can be read to argue that the appellate counsel did not raise issues in the District Court by way of a motion for new trial so that there could have been a record submitted to the Court of Appeals in regard to certain issues.   Specifically the issue of the conflict involving trial counsel because of her friendship of the victim's family and issues regarding counsel's failure to investigate.   The Court finds that a hearing should be held on the Defendant's Motion for Post-conviction Relief in regard to those issues only.

 After this finding, the district court significantly restricted the evidentiary hearing, saying that the “scope of the inquiry in regard to the depositions shall be limited to the conversations held between [Malcom] and appellate counsel in regard to the two issues [of conflict of interest and failure to investigate] noted above and the actions of appellate counsel in that regard.”

The district court's incorrect finding that this post-conviction proceeding was strictly limited to the effectiveness of appellate counsel foreclosed the trial court from considering Malcom's other allegations about trial counsel, which allegations had not been procedurally barred by the direct appeal because the trial record was inadequate for us to have reviewed them on direct appeal-even if appellate counsel had raised such allegations.   For example, Malcom's post-conviction motion claimed that he rejected a favorable plea agreement, under which he would have pled guilty or no contest to attempted first degree sexual assault, because of trial counsel's ineffective advice about available defenses.   As we shall discuss in detail later, the district court's limitation of the evidentiary hearing to the actions of appellate counsel was wrong because it ignored the reality that an appellate counsel cannot bring to us any issue about a trial counsel's performance where the trial record is inadequate.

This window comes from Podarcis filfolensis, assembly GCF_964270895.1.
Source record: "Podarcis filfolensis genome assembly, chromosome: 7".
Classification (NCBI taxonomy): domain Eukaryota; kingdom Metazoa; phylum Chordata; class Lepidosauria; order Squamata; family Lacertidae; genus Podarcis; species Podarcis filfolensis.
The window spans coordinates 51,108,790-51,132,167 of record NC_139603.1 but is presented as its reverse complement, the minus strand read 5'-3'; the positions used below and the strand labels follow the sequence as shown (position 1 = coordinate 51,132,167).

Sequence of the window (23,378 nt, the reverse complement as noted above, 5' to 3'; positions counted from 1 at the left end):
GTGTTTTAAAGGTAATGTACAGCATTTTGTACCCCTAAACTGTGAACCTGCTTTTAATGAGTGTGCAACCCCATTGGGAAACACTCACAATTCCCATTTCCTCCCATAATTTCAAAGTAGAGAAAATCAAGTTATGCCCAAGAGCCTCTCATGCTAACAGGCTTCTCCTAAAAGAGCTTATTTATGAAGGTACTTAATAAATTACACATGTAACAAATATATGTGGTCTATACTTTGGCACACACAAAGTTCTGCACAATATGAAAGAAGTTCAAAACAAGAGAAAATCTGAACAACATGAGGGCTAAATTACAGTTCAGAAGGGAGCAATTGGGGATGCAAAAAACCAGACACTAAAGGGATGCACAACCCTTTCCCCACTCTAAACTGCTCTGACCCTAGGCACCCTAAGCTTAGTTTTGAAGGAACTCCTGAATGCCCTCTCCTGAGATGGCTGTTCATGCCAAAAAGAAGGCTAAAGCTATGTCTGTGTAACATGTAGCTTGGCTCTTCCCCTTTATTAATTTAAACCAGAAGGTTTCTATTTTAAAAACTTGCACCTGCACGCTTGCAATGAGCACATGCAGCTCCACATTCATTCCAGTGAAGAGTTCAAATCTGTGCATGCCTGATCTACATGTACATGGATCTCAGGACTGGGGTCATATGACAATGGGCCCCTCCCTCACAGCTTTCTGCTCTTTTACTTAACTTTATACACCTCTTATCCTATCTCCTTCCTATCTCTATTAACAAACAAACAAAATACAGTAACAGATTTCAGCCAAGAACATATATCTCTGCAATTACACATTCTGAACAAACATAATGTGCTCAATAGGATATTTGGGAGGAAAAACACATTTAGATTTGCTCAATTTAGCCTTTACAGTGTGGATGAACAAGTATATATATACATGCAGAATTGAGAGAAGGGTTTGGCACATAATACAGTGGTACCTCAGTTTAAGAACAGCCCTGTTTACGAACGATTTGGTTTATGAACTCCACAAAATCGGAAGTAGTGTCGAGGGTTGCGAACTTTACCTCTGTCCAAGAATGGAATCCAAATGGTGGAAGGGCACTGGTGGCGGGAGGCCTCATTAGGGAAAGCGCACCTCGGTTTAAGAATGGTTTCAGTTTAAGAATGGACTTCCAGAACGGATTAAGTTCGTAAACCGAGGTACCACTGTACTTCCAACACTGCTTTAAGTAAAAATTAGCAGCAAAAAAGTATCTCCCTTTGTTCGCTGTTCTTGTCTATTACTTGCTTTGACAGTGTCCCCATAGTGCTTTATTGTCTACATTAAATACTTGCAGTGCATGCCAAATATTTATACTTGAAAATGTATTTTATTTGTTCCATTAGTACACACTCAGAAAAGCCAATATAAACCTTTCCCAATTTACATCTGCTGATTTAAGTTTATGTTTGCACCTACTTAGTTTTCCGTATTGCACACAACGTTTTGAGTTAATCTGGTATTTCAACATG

Pursuant to the district court's limitation, only the depositions of Malcom's appellate counsel and of Malcom himself were taken and entered in evidence at the evidentiary hearing.   The district court entered its final order on May 14, 2002, deciding that appellate counsel had not been ineffective.   As we understand the district court's order, that court approached the matter from the analytical standpoint of whether appellate counsel should have filed a motion for new trial so as to bring Malcom's issues concerning trial counsel to us on direct appeal.   Malcom's motion for post-conviction relief was overruled, and this appeal followed.


Malcom's numerous assigned errors in his pro se brief cover four pages.   Therefore, we do not try to summarize or detail all of them.   Instead, after a thorough review of Malcom's lengthy motion, the district court's action, and Malcom's briefing, we have limited our opinion to discussion of the matters necessary  to reach our ultimate conclusion, as well as those which need to be discussed to make our opinion more understandable.   Those numerous assignments of error which we do not discuss are ones which we find have no merit.